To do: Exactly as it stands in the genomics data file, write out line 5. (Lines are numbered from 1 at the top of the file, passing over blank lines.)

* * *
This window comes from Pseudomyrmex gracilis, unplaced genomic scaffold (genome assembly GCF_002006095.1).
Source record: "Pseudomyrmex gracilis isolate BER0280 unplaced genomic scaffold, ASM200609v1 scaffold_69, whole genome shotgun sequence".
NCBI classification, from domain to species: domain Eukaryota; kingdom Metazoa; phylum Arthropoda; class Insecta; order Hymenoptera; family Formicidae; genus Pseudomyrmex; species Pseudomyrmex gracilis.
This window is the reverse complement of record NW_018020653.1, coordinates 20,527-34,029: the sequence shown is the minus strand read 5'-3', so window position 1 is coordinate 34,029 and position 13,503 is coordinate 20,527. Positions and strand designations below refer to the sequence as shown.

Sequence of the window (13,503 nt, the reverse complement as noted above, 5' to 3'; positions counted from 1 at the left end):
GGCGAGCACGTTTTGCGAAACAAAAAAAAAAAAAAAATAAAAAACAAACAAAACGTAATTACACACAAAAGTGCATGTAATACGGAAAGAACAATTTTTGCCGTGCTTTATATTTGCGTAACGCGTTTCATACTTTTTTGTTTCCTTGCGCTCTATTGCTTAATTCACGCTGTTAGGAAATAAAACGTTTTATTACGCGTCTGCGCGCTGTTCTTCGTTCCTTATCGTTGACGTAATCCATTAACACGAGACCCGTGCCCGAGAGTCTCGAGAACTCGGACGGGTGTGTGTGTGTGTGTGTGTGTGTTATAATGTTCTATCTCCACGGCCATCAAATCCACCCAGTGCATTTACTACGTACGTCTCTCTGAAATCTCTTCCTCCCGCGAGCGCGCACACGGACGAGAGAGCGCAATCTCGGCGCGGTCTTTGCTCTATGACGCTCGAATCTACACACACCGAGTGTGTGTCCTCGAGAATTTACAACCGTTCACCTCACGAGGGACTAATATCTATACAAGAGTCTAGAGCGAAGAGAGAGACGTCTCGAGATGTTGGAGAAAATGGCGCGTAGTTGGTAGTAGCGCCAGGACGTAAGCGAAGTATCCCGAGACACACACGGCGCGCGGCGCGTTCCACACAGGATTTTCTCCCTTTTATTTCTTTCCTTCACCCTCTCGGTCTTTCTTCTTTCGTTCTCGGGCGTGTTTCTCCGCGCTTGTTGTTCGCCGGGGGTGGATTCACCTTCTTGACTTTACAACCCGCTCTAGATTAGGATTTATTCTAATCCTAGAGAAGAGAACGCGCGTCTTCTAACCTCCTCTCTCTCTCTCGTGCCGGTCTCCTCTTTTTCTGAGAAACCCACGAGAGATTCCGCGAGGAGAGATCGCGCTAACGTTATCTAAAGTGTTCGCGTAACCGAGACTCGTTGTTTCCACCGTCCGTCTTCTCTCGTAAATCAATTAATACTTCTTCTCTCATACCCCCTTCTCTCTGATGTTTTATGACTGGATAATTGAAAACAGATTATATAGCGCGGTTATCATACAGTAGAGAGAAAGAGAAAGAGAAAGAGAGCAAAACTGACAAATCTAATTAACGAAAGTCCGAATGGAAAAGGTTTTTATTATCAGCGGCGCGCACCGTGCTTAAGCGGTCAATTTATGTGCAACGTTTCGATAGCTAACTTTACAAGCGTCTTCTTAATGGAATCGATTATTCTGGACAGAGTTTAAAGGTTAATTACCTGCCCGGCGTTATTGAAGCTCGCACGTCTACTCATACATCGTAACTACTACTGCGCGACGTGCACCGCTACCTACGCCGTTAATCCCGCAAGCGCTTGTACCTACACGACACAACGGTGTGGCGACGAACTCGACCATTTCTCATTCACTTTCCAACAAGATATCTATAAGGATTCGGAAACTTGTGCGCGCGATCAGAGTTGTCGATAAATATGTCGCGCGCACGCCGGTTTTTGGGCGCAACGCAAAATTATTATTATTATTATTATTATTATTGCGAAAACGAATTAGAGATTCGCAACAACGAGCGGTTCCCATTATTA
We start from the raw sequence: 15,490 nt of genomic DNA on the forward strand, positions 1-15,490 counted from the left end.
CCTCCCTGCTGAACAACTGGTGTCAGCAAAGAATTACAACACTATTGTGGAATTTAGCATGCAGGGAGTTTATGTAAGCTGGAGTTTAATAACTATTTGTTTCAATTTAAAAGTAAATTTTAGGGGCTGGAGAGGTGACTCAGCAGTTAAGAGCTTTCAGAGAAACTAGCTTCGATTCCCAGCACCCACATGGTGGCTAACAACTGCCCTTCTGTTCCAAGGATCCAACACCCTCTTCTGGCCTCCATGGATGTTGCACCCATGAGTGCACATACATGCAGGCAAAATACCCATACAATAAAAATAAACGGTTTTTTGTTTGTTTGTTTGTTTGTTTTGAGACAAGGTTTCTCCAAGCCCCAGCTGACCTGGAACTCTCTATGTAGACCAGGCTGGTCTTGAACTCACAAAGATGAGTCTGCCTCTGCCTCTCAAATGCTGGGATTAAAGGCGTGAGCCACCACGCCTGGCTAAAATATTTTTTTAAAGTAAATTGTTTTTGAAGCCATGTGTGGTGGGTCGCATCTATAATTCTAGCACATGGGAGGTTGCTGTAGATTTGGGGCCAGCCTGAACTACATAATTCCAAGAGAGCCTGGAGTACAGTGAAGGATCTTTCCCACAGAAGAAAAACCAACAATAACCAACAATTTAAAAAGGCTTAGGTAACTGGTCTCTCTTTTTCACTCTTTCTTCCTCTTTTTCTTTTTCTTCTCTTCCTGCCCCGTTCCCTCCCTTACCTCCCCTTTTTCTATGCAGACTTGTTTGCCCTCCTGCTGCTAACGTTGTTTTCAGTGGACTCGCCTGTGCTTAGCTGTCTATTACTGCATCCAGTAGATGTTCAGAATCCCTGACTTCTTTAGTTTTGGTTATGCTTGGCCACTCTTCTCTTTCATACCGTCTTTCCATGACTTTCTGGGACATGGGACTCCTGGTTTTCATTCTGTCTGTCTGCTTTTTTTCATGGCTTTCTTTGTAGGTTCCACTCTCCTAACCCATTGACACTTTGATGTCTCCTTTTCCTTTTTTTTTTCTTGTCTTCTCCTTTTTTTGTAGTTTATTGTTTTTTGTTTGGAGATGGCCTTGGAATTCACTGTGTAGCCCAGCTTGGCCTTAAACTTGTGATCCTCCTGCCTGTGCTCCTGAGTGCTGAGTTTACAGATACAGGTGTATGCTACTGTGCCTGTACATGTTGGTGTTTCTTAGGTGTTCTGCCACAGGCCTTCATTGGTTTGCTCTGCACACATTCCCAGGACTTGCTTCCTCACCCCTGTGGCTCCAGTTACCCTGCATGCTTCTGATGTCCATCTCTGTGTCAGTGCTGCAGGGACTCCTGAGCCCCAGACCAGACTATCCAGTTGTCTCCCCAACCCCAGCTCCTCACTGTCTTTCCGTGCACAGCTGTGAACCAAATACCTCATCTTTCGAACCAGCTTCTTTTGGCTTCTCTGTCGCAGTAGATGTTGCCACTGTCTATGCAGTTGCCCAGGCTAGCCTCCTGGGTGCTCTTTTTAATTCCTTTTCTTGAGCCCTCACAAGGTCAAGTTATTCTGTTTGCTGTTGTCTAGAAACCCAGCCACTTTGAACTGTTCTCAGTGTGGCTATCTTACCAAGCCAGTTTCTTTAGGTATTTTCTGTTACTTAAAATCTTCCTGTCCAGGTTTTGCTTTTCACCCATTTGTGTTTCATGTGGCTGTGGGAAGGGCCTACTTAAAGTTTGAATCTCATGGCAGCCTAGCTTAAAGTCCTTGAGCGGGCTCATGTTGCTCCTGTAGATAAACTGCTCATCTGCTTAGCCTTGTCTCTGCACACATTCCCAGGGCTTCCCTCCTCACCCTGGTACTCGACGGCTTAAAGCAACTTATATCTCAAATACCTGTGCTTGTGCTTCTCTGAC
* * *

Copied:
Sequence of the window (13,503 nt, the reverse complement as noted above, 5' to 3'; positions counted from 1 at the left end):